WHAT TO WATCH FOR: As I’ve said, the number of COVID-19 hospitalizations is the only metric that really matters in this crisis.You can ignore everything else because non-hospitalized COVID-19 cases are largely irrelevant but for the new people they infect, which in turn, aren’t relevant either, unless they are hospitalized.
Keep a sharp eye on the hospitalization number (available from the state health department here, in red) and compare it with previous days to understand how fast it’s growing. Don’t worry, if you don’t have the previous day’s data, we’ll keep track of it for you – check out the chart below.
THE BAD NEWS: Despite the reduced number of overall hospitalizations, the past nine days have seen COVID-19 hospitalization numbers double twice, and we’ve added 50 percent of that total in just the last three days. Deaths have also started to grow quickly:
At our current rate of exponential growth, we can sustain only five more doublings before we hit the limit in terms of patients we can treat in hospitals. If cases keep growing at this rate, we’ll hit that limit around April 18th, about the time experts predict the number of cases in the U.S. will hit their peak. That is, of course, a worst-case scenario. There is ample evidence to suggest that coronavirus isn’t growing at a steady exponential rate, but at a slowly decaying exponential rate, meaning that in a week or so, instead of cases doubling every 4 days, they might only be doubling every 5 or 6 days.
THE GOOD NEWS: Here’s a more optimistic outlook, which predicts we won’t hit the peak number of hospitalizations in Florida until May 14th, and at that, worst-case, it’ll only be around 5,600 beds, or about 30 percent of our total capacity (click the image to enlarge it- if you’re viewing on mobile, sorry…):
MORE GOOD NEWS: We have yet to see the full impact of social distancing measures put into place, which will almost certainly be visible very soon in the number of daily cases, and in particular, the number of hospitalizations.
We also have a top-notch state emergency management team, with skills honed annually by Florida’s hurricane season. As any of those state experts will tell you, emergency management is not about the crisis itself, but managing the logistics of recovery after the storm has passed. Apply that same expertise to the coronavirus outbreak, and we can be confident that our state leaders will be able to identify critical supply shortages and surpluses, and rapidly shift essential medicine, equipment and personnel to where they are needed most.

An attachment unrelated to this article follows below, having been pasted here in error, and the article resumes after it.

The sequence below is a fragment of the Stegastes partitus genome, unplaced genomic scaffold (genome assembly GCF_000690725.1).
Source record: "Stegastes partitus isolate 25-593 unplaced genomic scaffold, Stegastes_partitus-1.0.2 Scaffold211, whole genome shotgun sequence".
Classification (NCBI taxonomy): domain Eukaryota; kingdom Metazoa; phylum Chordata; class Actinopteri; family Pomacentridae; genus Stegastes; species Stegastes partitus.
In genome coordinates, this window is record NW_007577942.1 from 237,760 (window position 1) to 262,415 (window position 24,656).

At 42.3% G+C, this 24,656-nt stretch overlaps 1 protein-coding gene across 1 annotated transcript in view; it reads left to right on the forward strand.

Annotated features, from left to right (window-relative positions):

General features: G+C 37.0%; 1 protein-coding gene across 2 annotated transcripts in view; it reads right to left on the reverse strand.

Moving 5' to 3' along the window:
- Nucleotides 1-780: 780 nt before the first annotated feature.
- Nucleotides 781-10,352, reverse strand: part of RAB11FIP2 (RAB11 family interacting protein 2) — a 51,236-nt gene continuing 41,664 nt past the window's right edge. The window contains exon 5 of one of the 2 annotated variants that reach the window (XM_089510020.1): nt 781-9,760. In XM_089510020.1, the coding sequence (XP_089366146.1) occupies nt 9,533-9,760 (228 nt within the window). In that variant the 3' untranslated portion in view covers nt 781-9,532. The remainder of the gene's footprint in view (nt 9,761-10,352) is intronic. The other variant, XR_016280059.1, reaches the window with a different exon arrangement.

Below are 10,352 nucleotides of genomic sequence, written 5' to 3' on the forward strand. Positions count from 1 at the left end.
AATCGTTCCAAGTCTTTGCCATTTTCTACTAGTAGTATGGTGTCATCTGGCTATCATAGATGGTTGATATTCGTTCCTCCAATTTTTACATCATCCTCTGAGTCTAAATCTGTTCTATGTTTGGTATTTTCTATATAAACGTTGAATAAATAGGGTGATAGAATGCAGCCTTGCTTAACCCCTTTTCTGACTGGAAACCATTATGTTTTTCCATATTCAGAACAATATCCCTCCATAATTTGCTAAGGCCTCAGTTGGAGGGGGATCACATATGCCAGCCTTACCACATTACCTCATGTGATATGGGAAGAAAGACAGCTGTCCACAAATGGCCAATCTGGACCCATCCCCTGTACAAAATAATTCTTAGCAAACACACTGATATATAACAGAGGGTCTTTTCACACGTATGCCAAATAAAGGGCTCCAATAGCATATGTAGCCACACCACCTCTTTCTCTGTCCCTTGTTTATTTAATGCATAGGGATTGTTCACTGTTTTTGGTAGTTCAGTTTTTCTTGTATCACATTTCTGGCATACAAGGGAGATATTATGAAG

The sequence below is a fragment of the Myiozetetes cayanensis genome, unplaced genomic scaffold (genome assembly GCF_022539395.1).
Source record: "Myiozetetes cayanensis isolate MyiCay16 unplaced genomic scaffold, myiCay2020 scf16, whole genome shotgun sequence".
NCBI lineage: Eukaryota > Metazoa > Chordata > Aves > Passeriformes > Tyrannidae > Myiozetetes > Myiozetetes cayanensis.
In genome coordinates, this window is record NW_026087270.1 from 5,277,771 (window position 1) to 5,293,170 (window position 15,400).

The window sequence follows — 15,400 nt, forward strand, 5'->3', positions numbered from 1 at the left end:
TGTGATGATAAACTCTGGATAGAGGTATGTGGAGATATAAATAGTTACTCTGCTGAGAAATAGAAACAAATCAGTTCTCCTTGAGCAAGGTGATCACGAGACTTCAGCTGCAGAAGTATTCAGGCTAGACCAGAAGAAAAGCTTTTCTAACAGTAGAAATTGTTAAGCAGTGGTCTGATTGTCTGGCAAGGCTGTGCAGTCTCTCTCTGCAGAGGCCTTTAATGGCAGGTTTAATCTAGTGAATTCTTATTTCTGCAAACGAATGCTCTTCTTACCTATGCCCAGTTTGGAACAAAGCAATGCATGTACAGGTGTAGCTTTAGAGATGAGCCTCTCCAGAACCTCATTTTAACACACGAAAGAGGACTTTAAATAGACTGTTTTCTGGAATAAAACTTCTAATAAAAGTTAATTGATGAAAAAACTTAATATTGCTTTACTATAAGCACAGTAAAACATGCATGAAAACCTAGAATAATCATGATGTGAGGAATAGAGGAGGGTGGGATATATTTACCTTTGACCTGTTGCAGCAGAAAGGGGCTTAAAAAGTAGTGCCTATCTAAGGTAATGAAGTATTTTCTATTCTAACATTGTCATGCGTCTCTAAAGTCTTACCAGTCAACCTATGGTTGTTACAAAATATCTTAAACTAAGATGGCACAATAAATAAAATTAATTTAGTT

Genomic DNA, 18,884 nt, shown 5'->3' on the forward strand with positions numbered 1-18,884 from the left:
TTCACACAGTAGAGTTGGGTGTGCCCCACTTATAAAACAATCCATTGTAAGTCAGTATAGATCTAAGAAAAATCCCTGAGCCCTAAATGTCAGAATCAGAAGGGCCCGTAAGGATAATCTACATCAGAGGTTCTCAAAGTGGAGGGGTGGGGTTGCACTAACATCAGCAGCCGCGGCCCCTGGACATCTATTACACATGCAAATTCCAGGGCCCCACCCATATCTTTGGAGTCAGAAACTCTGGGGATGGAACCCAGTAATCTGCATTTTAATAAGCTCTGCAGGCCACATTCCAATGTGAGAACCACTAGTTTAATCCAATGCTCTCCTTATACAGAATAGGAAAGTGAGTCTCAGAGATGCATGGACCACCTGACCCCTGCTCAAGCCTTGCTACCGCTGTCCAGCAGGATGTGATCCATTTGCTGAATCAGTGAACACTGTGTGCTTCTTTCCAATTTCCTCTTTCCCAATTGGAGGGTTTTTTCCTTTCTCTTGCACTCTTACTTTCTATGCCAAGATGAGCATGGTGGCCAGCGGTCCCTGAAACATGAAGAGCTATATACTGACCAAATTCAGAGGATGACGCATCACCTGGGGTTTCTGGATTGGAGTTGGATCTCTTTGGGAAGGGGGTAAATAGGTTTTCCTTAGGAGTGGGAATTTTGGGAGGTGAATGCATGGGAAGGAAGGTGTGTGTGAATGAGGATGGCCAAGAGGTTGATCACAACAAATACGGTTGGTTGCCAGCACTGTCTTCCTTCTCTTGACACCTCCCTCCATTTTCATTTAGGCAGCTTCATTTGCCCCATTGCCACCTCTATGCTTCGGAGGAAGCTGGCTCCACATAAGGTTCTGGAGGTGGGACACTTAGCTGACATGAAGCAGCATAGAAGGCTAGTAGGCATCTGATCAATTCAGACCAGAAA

The number of COVID-19 tests in the United States has grown significantly over the past week, and with it, the number of COVID-19 cases we have identified. Our nation now leads the world in total number of cases identified – with more than 101,000 so far. Of those, a shocking 44% are located in New York State, and half of those cases are in New York City. Without a doubt, COVID-19 is a highly contagious virus with serious consequences for about 20% of the population.
In New York, this is an extremely serious crisis without parallel in modern life. Here in Florida, the situation is still fluid, but currently under control, albeit with severe restrictions on everyday life.
As other media outlets continue to report on the sheer number of cases, keep in mind that number is largely irrelevant, as the only statistics that truly matter are the number of hospitalizations and deaths. Those figures are NOT going up due to a sudden surge in testing, but because they are real people requiring real medical care. And those are the numbers that will also matter politically when this terrible outbreak is finally behind us.
The best thing we can do right now is to hunker down, heed the advice of our elected leaders, and help reduce the impact of this nasty virus.
More analysis soon when more data becomes available. Stay tuned…